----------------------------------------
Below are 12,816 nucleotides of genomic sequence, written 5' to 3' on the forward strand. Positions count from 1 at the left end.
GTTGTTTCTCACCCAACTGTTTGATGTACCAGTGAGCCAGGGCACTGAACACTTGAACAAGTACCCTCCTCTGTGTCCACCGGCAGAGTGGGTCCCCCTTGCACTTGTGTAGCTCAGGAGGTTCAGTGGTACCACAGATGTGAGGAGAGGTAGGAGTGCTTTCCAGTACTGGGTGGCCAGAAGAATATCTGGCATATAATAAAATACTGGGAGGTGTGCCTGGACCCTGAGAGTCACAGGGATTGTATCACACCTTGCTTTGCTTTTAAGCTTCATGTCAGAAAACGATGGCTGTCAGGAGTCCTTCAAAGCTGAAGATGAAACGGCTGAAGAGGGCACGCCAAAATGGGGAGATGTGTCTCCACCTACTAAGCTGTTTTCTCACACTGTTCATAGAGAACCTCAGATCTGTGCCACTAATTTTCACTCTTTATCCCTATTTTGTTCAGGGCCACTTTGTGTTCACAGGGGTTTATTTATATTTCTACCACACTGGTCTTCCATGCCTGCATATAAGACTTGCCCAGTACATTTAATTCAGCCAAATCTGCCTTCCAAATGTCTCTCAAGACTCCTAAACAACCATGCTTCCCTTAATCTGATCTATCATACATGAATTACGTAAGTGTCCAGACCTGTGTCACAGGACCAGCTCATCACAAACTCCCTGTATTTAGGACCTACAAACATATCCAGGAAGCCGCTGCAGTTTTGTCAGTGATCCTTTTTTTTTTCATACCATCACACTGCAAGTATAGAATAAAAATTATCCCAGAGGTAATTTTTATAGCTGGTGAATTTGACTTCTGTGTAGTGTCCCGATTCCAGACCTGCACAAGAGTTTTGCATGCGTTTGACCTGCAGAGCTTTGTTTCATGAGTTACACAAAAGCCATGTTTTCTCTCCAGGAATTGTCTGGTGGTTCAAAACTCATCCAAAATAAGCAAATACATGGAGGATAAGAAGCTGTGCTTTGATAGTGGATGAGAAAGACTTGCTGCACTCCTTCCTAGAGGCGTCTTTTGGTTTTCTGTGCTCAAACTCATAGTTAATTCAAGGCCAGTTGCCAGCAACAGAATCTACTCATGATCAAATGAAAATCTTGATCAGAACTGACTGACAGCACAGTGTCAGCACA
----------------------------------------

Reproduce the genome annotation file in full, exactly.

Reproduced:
Below are 12,816 nucleotides of genomic sequence, written 5' to 3' on the forward strand. Positions count from 1 at the left end.
GTTGTTTCTCACCCAACTGTTTGATGTACCAGTGAGCCAGGGCACTGAACACTTGAACAAGTACCCTCCTCTGTGTCCACCGGCAGAGTGGGTCCCCCTTGCACTTGTGTAGCTCAGGAGGTTCAGTGGTACCACAGATGTGAGGAGAGGTAGGAGTGCTTTCCAGTACTGGGTGGCCAGAAGAATATCTGGCATATAATAAAATACTGGGAGGTGTGCCTGGACCCTGAGAGTCACAGGGATTGTATCACACCTTGCTTTGCTTTTAAGCTTCATGTCAGAAAACGATGGCTGTCAGGAGTCCTTCAAAGCTGAAGATGAAACGGCTGAAGAGGGCACGCCAAAATGGGGAGATGTGTCTCCACCTACTAAGCTGTTTTCTCACACTGTTCATAGAGAACCTCAGATCTGTGCCACTAATTTTCACTCTTTATCCCTATTTTGTTCAGGGCCACTTTGTGTTCACAGGGGTTTATTTATATTTCTACCACACTGGTCTTCCATGCCTGCATATAAGACTTGCCCAGTACATTTAATTCAGCCAAATCTGCCTTCCAAATGTCTCTCAAGACTCCTAAACAACCATGCTTCCCTTAATCTGATCTATCATACATGAATTACGTAAGTGTCCAGACCTGTGTCACAGGACCAGCTCATCACAAACTCCCTGTATTTAGGACCTACAAACATATCCAGGAAGCCGCTGCAGTTTTGTCAGTGATCCTTTTTTTTTTCATACCATCACACTGCAAGTATAGAATAAAAATTATCCCAGAGGTAATTTTTATAGCTGGTGAATTTGACTTCTGTGTAGTGTCCCGATTCCAGACCTGCACAAGAGTTTTGCATGCGTTTGACCTGCAGAGCTTTGTTTCATGAGTTACACAAAAGCCATGTTTTCTCTCCAGGAATTGTCTGGTGGTTCAAAACTCATCCAAAATAAGCAAATACATGGAGGATAAGAAGCTGTGCTTTGATAGTGGATGAGAAAGACTTGCTGCACTCCTTCCTAGAGGCGTCTTTTGGTTTTCTGTGCTCAAACTCATAGTTAATTCAAGGCCAGTTGCCAGCAACAGAATCTACTCATGATCAAATGAAAATCTTGATCAGAACTGACTGACAGCACAGTGTCAGCACA